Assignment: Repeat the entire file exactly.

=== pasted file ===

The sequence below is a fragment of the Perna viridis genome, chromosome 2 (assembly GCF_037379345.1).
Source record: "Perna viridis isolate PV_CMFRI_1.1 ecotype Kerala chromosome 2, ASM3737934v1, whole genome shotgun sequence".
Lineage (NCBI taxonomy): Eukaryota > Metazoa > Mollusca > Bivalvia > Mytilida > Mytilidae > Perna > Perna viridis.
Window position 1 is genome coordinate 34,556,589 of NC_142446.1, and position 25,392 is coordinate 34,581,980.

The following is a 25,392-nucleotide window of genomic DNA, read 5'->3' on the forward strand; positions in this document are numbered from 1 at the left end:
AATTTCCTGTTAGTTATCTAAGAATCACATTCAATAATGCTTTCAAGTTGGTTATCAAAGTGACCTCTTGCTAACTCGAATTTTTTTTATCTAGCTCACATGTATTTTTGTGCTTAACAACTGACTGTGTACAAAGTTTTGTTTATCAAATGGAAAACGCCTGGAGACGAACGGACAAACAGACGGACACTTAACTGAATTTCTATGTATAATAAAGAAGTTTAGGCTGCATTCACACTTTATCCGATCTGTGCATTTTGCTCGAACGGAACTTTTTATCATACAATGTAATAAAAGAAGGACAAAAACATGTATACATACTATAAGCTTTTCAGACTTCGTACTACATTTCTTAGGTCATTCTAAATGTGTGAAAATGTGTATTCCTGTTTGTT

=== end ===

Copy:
The sequence below is a fragment of the Perna viridis genome, chromosome 2 (assembly GCF_037379345.1).
Source record: "Perna viridis isolate PV_CMFRI_1.1 ecotype Kerala chromosome 2, ASM3737934v1, whole genome shotgun sequence".
Lineage (NCBI taxonomy): Eukaryota > Metazoa > Mollusca > Bivalvia > Mytilida > Mytilidae > Perna > Perna viridis.
Window position 1 is genome coordinate 34,556,589 of NC_142446.1, and position 25,392 is coordinate 34,581,980.

The following is a 25,392-nucleotide window of genomic DNA, read 5'->3' on the forward strand; positions in this document are numbered from 1 at the left end:
AATTTCCTGTTAGTTATCTAAGAATCACATTCAATAATGCTTTCAAGTTGGTTATCAAAGTGACCTCTTGCTAACTCGAATTTTTTTTATCTAGCTCACATGTATTTTTGTGCTTAACAACTGACTGTGTACAAAGTTTTGTTTATCAAATGGAAAACGCCTGGAGACGAACGGACAAACAGACGGACACTTAACTGAATTTCTATGTATAATAAAGAAGTTTAGGCTGCATTCACACTTTATCCGATCTGTGCATTTTGCTCGAACGGAACTTTTTATCATACAATGTAATAAAAGAAGGACAAAAACATGTATACATACTATAAGCTTTTCAGACTTCGTACTACATTTCTTAGGTCATTCTAAATGTGTGAAAATGTGTATTCCTGTTTGTT